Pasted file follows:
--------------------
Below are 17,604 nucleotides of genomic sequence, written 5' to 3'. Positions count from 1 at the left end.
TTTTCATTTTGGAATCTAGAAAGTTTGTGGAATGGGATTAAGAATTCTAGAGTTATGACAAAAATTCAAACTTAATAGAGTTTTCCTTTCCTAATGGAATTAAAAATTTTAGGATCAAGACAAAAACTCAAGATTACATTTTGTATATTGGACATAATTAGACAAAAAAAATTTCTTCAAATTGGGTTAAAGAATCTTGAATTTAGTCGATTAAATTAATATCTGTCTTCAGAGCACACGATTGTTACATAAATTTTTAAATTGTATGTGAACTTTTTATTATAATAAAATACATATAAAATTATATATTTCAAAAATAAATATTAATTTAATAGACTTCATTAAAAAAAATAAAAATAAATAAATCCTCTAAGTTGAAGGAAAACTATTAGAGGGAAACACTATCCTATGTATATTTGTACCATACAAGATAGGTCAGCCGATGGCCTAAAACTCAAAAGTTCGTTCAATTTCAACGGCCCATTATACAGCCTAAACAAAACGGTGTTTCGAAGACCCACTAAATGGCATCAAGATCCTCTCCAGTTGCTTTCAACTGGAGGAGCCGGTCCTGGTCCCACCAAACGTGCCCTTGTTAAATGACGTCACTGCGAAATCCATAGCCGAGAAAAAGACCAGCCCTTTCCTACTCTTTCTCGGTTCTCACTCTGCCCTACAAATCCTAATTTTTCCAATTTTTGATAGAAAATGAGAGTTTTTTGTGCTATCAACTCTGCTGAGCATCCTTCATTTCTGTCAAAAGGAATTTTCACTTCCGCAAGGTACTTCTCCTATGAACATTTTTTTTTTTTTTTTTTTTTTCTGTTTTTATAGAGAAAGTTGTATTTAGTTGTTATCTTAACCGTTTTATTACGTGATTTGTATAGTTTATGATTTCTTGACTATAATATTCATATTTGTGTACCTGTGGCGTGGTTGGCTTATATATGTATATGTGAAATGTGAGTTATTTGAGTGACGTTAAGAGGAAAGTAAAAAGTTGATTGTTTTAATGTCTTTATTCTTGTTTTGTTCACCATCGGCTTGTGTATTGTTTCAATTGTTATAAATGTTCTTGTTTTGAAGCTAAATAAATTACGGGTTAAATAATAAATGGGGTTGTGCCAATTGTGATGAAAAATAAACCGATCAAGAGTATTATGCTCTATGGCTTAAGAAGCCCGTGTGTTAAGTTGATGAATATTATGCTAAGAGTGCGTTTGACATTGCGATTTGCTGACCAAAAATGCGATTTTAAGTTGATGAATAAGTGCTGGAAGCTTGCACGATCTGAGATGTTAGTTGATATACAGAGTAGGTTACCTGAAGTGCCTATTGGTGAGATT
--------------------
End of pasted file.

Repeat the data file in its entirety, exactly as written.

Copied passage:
Below are 17,604 nucleotides of genomic sequence, written 5' to 3'. Positions count from 1 at the left end.
TTTTCATTTTGGAATCTAGAAAGTTTGTGGAATGGGATTAAGAATTCTAGAGTTATGACAAAAATTCAAACTTAATAGAGTTTTCCTTTCCTAATGGAATTAAAAATTTTAGGATCAAGACAAAAACTCAAGATTACATTTTGTATATTGGACATAATTAGACAAAAAAAATTTCTTCAAATTGGGTTAAAGAATCTTGAATTTAGTCGATTAAATTAATATCTGTCTTCAGAGCACACGATTGTTACATAAATTTTTAAATTGTATGTGAACTTTTTATTATAATAAAATACATATAAAATTATATATTTCAAAAATAAATATTAATTTAATAGACTTCATTAAAAAAAATAAAAATAAATAAATCCTCTAAGTTGAAGGAAAACTATTAGAGGGAAACACTATCCTATGTATATTTGTACCATACAAGATAGGTCAGCCGATGGCCTAAAACTCAAAAGTTCGTTCAATTTCAACGGCCCATTATACAGCCTAAACAAAACGGTGTTTCGAAGACCCACTAAATGGCATCAAGATCCTCTCCAGTTGCTTTCAACTGGAGGAGCCGGTCCTGGTCCCACCAAACGTGCCCTTGTTAAATGACGTCACTGCGAAATCCATAGCCGAGAAAAAGACCAGCCCTTTCCTACTCTTTCTCGGTTCTCACTCTGCCCTACAAATCCTAATTTTTCCAATTTTTGATAGAAAATGAGAGTTTTTTGTGCTATCAACTCTGCTGAGCATCCTTCATTTCTGTCAAAAGGAATTTTCACTTCCGCAAGGTACTTCTCCTATGAACATTTTTTTTTTTTTTTTTTTTTTCTGTTTTTATAGAGAAAGTTGTATTTAGTTGTTATCTTAACCGTTTTATTACGTGATTTGTATAGTTTATGATTTCTTGACTATAATATTCATATTTGTGTACCTGTGGCGTGGTTGGCTTATATATGTATATGTGAAATGTGAGTTATTTGAGTGACGTTAAGAGGAAAGTAAAAAGTTGATTGTTTTAATGTCTTTATTCTTGTTTTGTTCACCATCGGCTTGTGTATTGTTTCAATTGTTATAAATGTTCTTGTTTTGAAGCTAAATAAATTACGGGTTAAATAATAAATGGGGTTGTGCCAATTGTGATGAAAAATAAACCGATCAAGAGTATTATGCTCTATGGCTTAAGAAGCCCGTGTGTTAAGTTGATGAATATTATGCTAAGAGTGCGTTTGACATTGCGATTTGCTGACCAAAAATGCGATTTTAAGTTGATGAATAAGTGCTGGAAGCTTGCACGATCTGAGATGTTAGTTGATATACAGAGTAGGTTACCTGAAGTGCCTATTGGTGAGATT